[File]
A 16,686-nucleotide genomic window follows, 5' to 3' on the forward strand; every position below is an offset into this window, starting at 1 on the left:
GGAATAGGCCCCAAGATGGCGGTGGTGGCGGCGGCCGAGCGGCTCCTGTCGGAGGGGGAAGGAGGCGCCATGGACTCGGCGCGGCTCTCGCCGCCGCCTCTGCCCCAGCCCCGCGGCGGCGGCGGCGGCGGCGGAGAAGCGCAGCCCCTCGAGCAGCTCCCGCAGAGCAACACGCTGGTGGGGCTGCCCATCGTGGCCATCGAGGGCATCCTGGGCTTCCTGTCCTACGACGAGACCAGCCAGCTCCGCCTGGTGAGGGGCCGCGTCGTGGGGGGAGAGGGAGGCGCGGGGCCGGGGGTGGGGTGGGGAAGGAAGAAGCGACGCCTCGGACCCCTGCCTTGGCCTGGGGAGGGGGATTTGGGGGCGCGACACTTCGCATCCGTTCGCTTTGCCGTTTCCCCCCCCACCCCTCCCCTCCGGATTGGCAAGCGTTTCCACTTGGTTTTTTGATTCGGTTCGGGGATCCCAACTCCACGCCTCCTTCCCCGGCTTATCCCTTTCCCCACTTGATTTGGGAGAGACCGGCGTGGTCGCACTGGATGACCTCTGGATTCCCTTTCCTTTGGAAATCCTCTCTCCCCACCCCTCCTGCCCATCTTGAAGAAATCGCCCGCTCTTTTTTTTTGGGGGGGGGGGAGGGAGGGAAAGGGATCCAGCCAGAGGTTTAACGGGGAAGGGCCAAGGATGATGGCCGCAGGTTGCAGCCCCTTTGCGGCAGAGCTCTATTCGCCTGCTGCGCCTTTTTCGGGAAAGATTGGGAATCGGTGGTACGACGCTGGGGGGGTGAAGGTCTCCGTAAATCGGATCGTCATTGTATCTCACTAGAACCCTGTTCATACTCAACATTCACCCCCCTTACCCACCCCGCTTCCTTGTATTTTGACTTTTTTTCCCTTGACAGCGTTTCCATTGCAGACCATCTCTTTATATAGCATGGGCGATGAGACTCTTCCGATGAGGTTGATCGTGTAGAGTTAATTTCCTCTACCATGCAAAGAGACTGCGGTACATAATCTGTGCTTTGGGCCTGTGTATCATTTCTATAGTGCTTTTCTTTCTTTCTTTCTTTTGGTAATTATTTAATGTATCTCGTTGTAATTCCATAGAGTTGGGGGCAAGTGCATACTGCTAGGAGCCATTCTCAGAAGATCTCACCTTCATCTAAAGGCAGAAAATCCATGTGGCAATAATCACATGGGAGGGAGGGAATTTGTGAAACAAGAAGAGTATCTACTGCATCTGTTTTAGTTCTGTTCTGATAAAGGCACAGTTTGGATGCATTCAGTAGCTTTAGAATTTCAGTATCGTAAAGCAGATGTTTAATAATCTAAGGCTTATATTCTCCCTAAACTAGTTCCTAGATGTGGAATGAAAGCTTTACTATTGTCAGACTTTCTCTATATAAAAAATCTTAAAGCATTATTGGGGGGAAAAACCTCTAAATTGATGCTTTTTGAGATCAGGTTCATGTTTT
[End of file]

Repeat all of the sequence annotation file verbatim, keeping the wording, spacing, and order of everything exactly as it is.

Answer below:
A 16,686-nucleotide genomic window follows, 5' to 3' on the forward strand; every position below is an offset into this window, starting at 1 on the left:
GGAATAGGCCCCAAGATGGCGGTGGTGGCGGCGGCCGAGCGGCTCCTGTCGGAGGGGGAAGGAGGCGCCATGGACTCGGCGCGGCTCTCGCCGCCGCCTCTGCCCCAGCCCCGCGGCGGCGGCGGCGGCGGCGGAGAAGCGCAGCCCCTCGAGCAGCTCCCGCAGAGCAACACGCTGGTGGGGCTGCCCATCGTGGCCATCGAGGGCATCCTGGGCTTCCTGTCCTACGACGAGACCAGCCAGCTCCGCCTGGTGAGGGGCCGCGTCGTGGGGGGAGAGGGAGGCGCGGGGCCGGGGGTGGGGTGGGGAAGGAAGAAGCGACGCCTCGGACCCCTGCCTTGGCCTGGGGAGGGGGATTTGGGGGCGCGACACTTCGCATCCGTTCGCTTTGCCGTTTCCCCCCCCACCCCTCCCCTCCGGATTGGCAAGCGTTTCCACTTGGTTTTTTGATTCGGTTCGGGGATCCCAACTCCACGCCTCCTTCCCCGGCTTATCCCTTTCCCCACTTGATTTGGGAGAGACCGGCGTGGTCGCACTGGATGACCTCTGGATTCCCTTTCCTTTGGAAATCCTCTCTCCCCACCCCTCCTGCCCATCTTGAAGAAATCGCCCGCTCTTTTTTTTTGGGGGGGGGGGAGGGAGGGAAAGGGATCCAGCCAGAGGTTTAACGGGGAAGGGCCAAGGATGATGGCCGCAGGTTGCAGCCCCTTTGCGGCAGAGCTCTATTCGCCTGCTGCGCCTTTTTCGGGAAAGATTGGGAATCGGTGGTACGACGCTGGGGGGGTGAAGGTCTCCGTAAATCGGATCGTCATTGTATCTCACTAGAACCCTGTTCATACTCAACATTCACCCCCCTTACCCACCCCGCTTCCTTGTATTTTGACTTTTTTTCCCTTGACAGCGTTTCCATTGCAGACCATCTCTTTATATAGCATGGGCGATGAGACTCTTCCGATGAGGTTGATCGTGTAGAGTTAATTTCCTCTACCATGCAAAGAGACTGCGGTACATAATCTGTGCTTTGGGCCTGTGTATCATTTCTATAGTGCTTTTCTTTCTTTCTTTCTTTTGGTAATTATTTAATGTATCTCGTTGTAATTCCATAGAGTTGGGGGCAAGTGCATACTGCTAGGAGCCATTCTCAGAAGATCTCACCTTCATCTAAAGGCAGAAAATCCATGTGGCAATAATCACATGGGAGGGAGGGAATTTGTGAAACAAGAAGAGTATCTACTGCATCTGTTTTAGTTCTGTTCTGATAAAGGCACAGTTTGGATGCATTCAGTAGCTTTAGAATTTCAGTATCGTAAAGCAGATGTTTAATAATCTAAGGCTTATATTCTCCCTAAACTAGTTCCTAGATGTGGAATGAAAGCTTTACTATTGTCAGACTTTCTCTATATAAAAAATCTTAAAGCATTATTGGGGGGAAAAACCTCTAAATTGATGCTTTTTGAGATCAGGTTCATGTTTT